I promised in my last blog to give you the run down on the SPS show. Well, first there’s Nurnberg. Nurnberg is an old city that’s about an hour train ride north of Munich, which I think still counts as Southern Germany (Bavaria), though I could be wrong.
Nurnberg seems to be an odd place for this show. Northern Germany is the heart of German Industrial might. While Nurnberg is centrally located, it doesn’t have the manufacturers you would find in Stuttgart or Hannover. I’m glad the show is there though, as it doesn’t have the distractions of Munich and is much prettier than the northern German cities.
Here are my top takeaways from the show:
The first thing about this show is that it is huge. There are twelve halls. Three I think are dedicated to anything and everything having to do with Motion Control. From Motors to systems, if you can’t find it at SPS, no one makes it. But the really weird thing is the shape of the halls. They’re not rectangles. Not even pentagons or octagons. One is a triangle with rounded corners. Another is sort of a rectangle with a ball on the end, and so on. Not only that, but it’s really hard to walk through them because the aisles go in all sorts of odd directions.
If you like to eat, you’ll love this show. Vendors here aren’t into the logo’d up pen or luggage tag type of giveaways. Here, you eat (and drink). At the high end, the Siemens, Phoenix Contact, and Wago’s of the world have essentially complete restaurants in their booths. You can get sausage dinners or Wiener schnitzel with beer, wine, and cocktails. At the next level, you can get sandwiches, pretzels and some German bakery. At the lowest level, everyone has cookies and candy. Some companies were even handing out Schnapps and other liqueurs.
THE LANGUAGE BARRIER
Lots of attendees didn’t speak English. Maybe I’m an Anglophile but I pretty much believed that if you are an Engineer anywhere in the world you have a pretty good command of English. Well, that’s not the case. Lot’s of people moving through our booth were not English speakers. They recognized DeviceNet, EtherNet/IP, Modbus TCP but that’s about it.
I didn’t see anywhere near the amount of wireless I expected. Maybe because I am working on wireless everyday now I am more sensitive to it, but it just wasn’t there. I’m not talking about the 803.11 Wireless Ethernet routers and gateways. Everybody has those – it’s old hat. But I barely saw any cellular, Zigbee or other sensor networking, even in the “wireless area” which wasn’t more than two small booths.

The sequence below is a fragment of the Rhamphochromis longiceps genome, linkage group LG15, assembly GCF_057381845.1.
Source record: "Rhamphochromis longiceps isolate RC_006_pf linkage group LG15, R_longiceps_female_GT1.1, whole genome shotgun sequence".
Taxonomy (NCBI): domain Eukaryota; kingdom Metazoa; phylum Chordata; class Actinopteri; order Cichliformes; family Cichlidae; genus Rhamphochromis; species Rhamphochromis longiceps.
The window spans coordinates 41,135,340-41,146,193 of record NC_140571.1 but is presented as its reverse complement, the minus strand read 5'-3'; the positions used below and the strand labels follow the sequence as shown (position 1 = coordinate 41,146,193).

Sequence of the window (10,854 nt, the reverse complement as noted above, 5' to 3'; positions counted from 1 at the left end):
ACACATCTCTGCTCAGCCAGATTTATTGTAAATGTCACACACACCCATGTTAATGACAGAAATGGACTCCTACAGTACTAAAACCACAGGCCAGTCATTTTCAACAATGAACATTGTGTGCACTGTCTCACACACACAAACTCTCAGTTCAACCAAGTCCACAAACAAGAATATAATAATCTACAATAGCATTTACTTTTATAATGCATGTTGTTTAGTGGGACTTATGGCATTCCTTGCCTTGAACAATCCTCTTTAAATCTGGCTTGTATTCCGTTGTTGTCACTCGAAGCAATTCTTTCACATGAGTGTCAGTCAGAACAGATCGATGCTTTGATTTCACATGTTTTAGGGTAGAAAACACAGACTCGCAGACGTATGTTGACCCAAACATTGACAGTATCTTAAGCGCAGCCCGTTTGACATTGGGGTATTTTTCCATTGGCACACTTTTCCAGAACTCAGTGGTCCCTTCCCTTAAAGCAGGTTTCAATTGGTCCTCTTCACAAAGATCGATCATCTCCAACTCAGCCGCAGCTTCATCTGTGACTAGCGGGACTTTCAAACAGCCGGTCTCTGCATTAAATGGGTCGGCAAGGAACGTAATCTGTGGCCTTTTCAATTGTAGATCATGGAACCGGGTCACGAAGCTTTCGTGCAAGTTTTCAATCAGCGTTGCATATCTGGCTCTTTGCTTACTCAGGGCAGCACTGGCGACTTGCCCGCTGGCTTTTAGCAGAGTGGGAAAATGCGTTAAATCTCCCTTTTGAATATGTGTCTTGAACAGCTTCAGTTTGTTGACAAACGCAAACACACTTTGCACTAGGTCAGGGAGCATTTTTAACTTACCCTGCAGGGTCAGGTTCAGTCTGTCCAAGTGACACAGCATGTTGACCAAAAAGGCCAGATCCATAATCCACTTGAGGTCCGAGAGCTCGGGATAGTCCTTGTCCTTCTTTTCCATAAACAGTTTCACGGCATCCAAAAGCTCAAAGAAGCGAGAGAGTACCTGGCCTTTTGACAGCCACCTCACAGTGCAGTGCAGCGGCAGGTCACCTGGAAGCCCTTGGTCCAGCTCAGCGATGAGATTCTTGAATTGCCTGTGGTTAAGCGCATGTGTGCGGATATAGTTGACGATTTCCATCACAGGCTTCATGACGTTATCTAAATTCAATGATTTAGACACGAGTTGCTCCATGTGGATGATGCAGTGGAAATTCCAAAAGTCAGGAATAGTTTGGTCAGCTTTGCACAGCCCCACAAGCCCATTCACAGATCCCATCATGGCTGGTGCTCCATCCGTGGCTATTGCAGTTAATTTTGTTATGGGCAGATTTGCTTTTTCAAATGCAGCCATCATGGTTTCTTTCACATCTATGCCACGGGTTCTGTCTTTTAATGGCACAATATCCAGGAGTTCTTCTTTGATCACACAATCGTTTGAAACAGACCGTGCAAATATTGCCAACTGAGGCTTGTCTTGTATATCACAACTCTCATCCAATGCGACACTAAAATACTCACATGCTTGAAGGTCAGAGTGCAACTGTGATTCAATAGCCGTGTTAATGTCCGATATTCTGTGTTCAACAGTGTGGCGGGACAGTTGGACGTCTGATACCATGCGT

Germans are big into Engineering education. There were many teachers taking students on tours, so a large portion of attendees were much younger than you would see in the US.
This is short. There weren’t any. Almost no women working in booths. A few companies used them to accessorize their booths but they were mostly the typical German style women (I won’t comment further). 98% of the wait staff doing food duty were women, but that was about it. Engineering is a very male dominated profession in the US, but in Germany it appears to be even more so. However, there was one very popular, nearly naked woman for some company in Hall 6 – I’ll post a picture if I get some requests.
EUROPE SALES BARRIERS
Distributor after distributor explained to me how hard it is to sell in Europe across country lines and even within a country. In Switzerland for example if you’re from Lucerne (German part) you have a really tough time selling in Geneva (French part). In France, you have to be French. In Belgium, Holland and other places it’s the same way. If you’re not like me, I don’t buy. I was totally unaware of this problem before the show.
It was a great show, our booth was a success and I am glad I got to experience it – sinus infection and all.